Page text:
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Brining: Do It and Youíll Always Have Delicious Chicken

We grilled two chickens on Sunday night. We never fail at making them delicious because of one reason: brining. You can do the same.

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The brining recipe was one of the first posted on sourcherryfarm.com. It has been a trusted old friend, so Iíll give it another boost.

I gave the beginning measure as 2 quarts because that is the size of my biggest measuring cup. (Itís a measuring pitcher, really...)

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What I do first is measure the 2/3 cup salt and 1/3 cup sugar into the bottom of the dry pitcher.

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Then I get out my whisk, put the pitcher in the sink, and turn the water on to fill the pitcher. As itís filling, I whisk. That way it gets double the amont of agitation, and makes the salt and sugar dissolve quickly. (Many recipes say for you to heat the water to dissolve the salt and sugar. Then you have to let it cool before you can pour it over your chicken ó else itíll cook it. I donít have time for that crap.)

After youíve made your salt-sugar-water mixture, you can add any other liquid flavorings to the water. Today, I zested some lemon rind into it, and then squeezed the juice.

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I also added juniper berries to the brine, and rosemary and thyme from the garden, but in layers.

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I put half the herbs down in the bottom of the brining bucket, then put the chicken on top of them.

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(Did you see how the chicken was frozen? Federal guidelines might not agree, but I find itís a good way to defrost the chicken and keep the brine cold at the same time. By supper, the chickens are defrosted and brined.)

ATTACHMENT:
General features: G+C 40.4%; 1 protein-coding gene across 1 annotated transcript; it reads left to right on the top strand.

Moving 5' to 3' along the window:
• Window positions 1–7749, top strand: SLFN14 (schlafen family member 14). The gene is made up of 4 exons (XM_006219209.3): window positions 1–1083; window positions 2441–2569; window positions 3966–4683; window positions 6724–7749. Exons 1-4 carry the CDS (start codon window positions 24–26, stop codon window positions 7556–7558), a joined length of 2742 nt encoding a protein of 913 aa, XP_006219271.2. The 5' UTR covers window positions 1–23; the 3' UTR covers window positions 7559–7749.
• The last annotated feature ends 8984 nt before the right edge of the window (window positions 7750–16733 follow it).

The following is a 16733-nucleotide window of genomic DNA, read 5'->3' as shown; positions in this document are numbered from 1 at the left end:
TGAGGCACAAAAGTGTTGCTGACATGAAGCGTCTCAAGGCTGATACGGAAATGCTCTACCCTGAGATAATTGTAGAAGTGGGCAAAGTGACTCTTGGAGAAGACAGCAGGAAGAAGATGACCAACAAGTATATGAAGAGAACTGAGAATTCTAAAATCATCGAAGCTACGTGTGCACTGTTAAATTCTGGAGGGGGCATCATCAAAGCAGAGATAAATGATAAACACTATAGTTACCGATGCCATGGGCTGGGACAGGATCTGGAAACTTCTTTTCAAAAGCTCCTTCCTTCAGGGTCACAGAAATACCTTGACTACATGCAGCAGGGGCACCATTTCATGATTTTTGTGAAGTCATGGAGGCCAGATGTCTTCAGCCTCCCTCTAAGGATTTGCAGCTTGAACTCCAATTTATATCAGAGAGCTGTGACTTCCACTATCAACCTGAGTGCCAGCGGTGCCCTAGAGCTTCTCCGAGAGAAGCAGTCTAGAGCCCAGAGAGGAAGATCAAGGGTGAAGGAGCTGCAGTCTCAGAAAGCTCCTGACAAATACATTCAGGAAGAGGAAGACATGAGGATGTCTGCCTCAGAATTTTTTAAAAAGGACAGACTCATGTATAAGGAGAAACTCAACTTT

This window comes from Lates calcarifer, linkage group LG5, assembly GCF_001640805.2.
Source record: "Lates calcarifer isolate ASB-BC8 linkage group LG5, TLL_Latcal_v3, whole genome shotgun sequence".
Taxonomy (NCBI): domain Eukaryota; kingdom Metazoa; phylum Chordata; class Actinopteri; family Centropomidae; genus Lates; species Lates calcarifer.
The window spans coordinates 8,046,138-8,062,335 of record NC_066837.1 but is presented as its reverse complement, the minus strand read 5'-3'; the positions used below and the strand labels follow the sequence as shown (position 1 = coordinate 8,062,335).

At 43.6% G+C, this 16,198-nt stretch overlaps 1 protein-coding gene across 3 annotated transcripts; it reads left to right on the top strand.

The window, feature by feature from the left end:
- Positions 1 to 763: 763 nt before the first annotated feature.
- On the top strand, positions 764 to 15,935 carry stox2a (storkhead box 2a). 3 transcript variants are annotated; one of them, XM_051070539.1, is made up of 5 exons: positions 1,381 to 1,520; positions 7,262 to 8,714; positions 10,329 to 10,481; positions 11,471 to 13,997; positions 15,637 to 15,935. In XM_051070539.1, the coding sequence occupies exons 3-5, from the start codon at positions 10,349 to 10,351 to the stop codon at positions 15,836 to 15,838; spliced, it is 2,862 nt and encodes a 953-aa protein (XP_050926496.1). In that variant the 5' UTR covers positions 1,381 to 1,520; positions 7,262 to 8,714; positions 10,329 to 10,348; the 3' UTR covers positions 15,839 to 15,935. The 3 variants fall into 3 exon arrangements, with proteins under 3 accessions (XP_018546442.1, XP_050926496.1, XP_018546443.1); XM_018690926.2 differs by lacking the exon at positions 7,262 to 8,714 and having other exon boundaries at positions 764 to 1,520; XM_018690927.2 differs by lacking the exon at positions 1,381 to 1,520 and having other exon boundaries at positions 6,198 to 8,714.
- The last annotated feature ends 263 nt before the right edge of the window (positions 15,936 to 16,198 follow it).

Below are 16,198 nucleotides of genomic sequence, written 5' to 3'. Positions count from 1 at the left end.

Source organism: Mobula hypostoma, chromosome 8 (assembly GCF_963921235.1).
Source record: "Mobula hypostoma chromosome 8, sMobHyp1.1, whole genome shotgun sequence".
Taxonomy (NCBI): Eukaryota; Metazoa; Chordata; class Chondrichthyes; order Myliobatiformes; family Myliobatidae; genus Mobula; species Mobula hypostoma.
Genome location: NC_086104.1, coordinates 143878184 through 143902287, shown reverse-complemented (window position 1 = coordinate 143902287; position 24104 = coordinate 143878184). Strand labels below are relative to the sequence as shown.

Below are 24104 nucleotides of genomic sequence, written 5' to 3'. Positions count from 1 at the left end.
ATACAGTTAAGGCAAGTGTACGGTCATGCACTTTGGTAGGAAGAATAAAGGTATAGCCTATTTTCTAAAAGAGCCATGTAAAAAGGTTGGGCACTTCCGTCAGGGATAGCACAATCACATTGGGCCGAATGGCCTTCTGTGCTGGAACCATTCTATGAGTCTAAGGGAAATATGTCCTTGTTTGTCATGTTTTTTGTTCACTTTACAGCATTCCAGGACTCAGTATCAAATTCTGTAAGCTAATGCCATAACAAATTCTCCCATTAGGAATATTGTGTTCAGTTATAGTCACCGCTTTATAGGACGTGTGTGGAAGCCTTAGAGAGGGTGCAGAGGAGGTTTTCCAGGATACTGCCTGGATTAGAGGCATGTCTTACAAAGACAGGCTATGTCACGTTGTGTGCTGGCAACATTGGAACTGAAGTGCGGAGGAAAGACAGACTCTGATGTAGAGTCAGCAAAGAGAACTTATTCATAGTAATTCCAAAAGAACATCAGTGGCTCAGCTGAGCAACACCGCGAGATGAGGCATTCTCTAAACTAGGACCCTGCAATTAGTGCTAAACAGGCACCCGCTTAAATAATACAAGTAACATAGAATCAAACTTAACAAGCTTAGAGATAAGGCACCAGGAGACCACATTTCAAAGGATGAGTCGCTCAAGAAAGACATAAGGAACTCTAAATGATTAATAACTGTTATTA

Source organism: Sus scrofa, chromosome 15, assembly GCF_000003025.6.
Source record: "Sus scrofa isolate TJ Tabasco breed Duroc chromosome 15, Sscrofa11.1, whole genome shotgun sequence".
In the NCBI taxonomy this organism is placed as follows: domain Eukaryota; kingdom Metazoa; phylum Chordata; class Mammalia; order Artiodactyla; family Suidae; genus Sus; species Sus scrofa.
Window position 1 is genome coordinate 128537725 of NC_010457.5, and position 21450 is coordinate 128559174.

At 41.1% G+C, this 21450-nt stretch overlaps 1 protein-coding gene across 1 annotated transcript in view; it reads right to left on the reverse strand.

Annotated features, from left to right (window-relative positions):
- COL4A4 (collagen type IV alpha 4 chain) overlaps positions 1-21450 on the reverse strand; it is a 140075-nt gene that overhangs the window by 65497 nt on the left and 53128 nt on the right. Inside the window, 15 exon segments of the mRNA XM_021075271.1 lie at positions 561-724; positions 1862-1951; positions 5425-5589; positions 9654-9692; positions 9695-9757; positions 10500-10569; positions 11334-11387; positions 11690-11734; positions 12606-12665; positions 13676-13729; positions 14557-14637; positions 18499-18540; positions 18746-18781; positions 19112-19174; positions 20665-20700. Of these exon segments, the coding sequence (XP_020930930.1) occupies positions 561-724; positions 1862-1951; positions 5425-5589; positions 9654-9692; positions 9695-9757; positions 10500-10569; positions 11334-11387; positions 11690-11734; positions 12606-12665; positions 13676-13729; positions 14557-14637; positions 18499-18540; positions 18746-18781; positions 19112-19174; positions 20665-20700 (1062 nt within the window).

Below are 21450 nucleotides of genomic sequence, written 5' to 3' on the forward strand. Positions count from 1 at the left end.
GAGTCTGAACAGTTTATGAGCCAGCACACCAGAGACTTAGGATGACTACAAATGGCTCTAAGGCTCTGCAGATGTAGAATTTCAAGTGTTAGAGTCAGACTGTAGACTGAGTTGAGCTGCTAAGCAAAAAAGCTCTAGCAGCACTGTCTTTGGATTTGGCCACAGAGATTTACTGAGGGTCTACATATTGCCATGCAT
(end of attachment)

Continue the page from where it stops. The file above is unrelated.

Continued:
Then I added the other chicken, then I filled the bucket with the brine. I put the other half of the herbs on top, and squeezed a bit more lemon juice on top.

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Weight with a plate, cover and wait. You will have truly delicious chicken. Every single time.


Brine for chicken, pork, turkey or whatever
This always works and is flexible enough to allow for innovation.

2 quarts water
2/3 cup kosher salt
1/3 cup sugar
herbs or whatever else to your pleasure.

Add lime or lemon juice or whatever herbs from the garden that seem appropriate, like tarragon, rosemary, sage, thyme. Suit yourself. Marinate chicken for 4 to 8 hours. But pork, we've found, can get oversalty if left in the brine more than, say, 2 to 4 hours. Chicken left 24 hours will also be oversalty.

15:55:43 on 06/11/06 by liz - Category: Recipes

Comments

Geralyn wrote:

This is a great and simple brining recipe -- I swear by brining for poultry. Great tip on the frozen chicken in the water -- I always worry the liquid will get too warm. Where did you get that container? It's perfect for 2 chickens.

06/23/06 17:18:37

liz wrote:

Sorry Geralyn -- I just got around to answering you. I believe Greg got it at the Container Store!

07/15/06 11:56:36

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